It is easy to be dazzled by the power behind royal philanthropy and ignore criticisms of the sometimes opaque nature of their work, and the legitimacy of this expression of hereditary power. That would do it a disservice.
Philanthropy consultant Juliet Valdinger asked if there was potential for royalty around the world to start collaborating together. Bladd responded that collaboration is always good, and that this might be interesting for the next generation, with possibilities for opportunities for royals to talk more about their work, although Bladd was unsure ‘how much common ground there would be in causes, except refugees and climate change.’ Leonard Stall, Editor-in-Chief at Philanthropy Age, raised the point that royal philanthropy is ‘turning on itself’ and, where once it would look externally, now Gulf royals are looking at regional issues and beginning to deal with them.
Emma Goring, Philanthropy Officer at Stroke Association, queried to what extent royal philanthropy is influenced by shifts in the policy and their external environment. Abercrombie said he had noticed ‘profound’ changes, where the royal family as an institution had to adapt with the times, work on transparency and accountability and has been influenced by the zeitgeist. Bladd cited Saudi Arabia’s King Khalid Foundation, which has been changing massively to work out how to survive in a post-oil economy. The foundation has also focused on creating equal opportunities, as going forward there is a vast youth population who will need access to opportunity, said Bladd.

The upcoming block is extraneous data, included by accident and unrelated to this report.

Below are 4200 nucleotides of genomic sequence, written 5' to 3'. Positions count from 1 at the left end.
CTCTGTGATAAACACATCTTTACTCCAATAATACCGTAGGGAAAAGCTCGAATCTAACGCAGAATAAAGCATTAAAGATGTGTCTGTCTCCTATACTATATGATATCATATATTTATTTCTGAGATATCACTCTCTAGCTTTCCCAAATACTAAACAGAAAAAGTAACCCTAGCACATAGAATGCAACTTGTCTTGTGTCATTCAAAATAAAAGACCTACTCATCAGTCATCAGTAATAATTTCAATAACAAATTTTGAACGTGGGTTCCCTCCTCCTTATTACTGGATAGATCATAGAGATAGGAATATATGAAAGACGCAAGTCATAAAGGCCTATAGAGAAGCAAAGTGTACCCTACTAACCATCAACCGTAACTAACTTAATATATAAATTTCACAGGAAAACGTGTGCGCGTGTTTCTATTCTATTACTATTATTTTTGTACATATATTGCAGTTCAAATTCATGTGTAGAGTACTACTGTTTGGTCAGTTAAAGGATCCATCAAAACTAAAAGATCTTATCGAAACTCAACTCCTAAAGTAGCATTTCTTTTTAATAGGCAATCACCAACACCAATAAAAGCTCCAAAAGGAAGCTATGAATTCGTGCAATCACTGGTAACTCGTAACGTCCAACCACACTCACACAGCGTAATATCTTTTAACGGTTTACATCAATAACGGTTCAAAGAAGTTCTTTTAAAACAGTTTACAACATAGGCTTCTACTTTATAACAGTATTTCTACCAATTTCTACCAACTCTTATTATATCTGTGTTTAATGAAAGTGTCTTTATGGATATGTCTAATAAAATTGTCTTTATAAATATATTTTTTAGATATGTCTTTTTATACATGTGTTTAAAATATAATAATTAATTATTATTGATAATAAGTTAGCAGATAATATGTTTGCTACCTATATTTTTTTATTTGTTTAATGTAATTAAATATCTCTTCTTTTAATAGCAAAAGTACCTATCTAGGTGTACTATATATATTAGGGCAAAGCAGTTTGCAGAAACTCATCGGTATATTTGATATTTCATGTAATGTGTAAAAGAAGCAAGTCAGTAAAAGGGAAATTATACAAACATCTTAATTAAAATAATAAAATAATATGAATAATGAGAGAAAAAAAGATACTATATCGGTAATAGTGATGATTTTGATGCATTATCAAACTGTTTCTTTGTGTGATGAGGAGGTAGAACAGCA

It is easy to be dazzled by the power behind royal philanthropy and ignore criticisms of the sometimes opaque nature of their work, and the legitimacy of this expression of hereditary power. That would do it a disservice. With royal foundations around the world recognising the value of transparency, it is a good time to wonder what genuine contributions can be made through this giving, and how it can do better.
Amy McGoldrick is the Marketing & Advertising Officer at Alliance magazine.
To watch the full recording of the panel debate, click below.